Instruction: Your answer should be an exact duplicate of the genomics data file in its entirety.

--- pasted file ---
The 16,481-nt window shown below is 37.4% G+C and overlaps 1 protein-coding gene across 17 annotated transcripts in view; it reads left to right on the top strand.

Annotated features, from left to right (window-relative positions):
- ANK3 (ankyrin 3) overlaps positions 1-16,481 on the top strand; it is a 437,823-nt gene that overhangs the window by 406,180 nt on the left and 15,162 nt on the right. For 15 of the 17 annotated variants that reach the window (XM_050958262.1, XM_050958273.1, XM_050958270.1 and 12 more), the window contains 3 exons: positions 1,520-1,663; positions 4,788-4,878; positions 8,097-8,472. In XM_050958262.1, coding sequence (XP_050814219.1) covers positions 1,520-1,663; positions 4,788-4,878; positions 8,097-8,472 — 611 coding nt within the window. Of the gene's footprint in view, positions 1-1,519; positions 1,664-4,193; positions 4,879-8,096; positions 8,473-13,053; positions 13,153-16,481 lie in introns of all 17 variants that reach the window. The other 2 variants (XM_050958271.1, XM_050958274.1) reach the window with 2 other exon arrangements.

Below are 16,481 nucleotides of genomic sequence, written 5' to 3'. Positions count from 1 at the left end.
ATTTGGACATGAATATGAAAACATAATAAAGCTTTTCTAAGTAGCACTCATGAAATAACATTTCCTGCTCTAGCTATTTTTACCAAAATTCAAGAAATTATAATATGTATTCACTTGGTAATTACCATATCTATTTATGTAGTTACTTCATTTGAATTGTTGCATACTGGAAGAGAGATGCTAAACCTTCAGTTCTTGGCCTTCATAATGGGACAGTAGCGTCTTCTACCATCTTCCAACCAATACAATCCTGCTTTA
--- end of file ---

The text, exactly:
The 16,481-nt window shown below is 37.4% G+C and overlaps 1 protein-coding gene across 17 annotated transcripts in view; it reads left to right on the top strand.

Annotated features, from left to right (window-relative positions):
- ANK3 (ankyrin 3) overlaps positions 1-16,481 on the top strand; it is a 437,823-nt gene that overhangs the window by 406,180 nt on the left and 15,162 nt on the right. For 15 of the 17 annotated variants that reach the window (XM_050958262.1, XM_050958273.1, XM_050958270.1 and 12 more), the window contains 3 exons: positions 1,520-1,663; positions 4,788-4,878; positions 8,097-8,472. In XM_050958262.1, coding sequence (XP_050814219.1) covers positions 1,520-1,663; positions 4,788-4,878; positions 8,097-8,472 — 611 coding nt within the window. Of the gene's footprint in view, positions 1-1,519; positions 1,664-4,193; positions 4,879-8,096; positions 8,473-13,053; positions 13,153-16,481 lie in introns of all 17 variants that reach the window. The other 2 variants (XM_050958271.1, XM_050958274.1) reach the window with 2 other exon arrangements.

Below are 16,481 nucleotides of genomic sequence, written 5' to 3'. Positions count from 1 at the left end.
ATTTGGACATGAATATGAAAACATAATAAAGCTTTTCTAAGTAGCACTCATGAAATAACATTTCCTGCTCTAGCTATTTTTACCAAAATTCAAGAAATTATAATATGTATTCACTTGGTAATTACCATATCTATTTATGTAGTTACTTCATTTGAATTGTTGCATACTGGAAGAGAGATGCTAAACCTTCAGTTCTTGGCCTTCATAATGGGACAGTAGCGTCTTCTACCATCTTCCAACCAATACAATCCTGCTTTA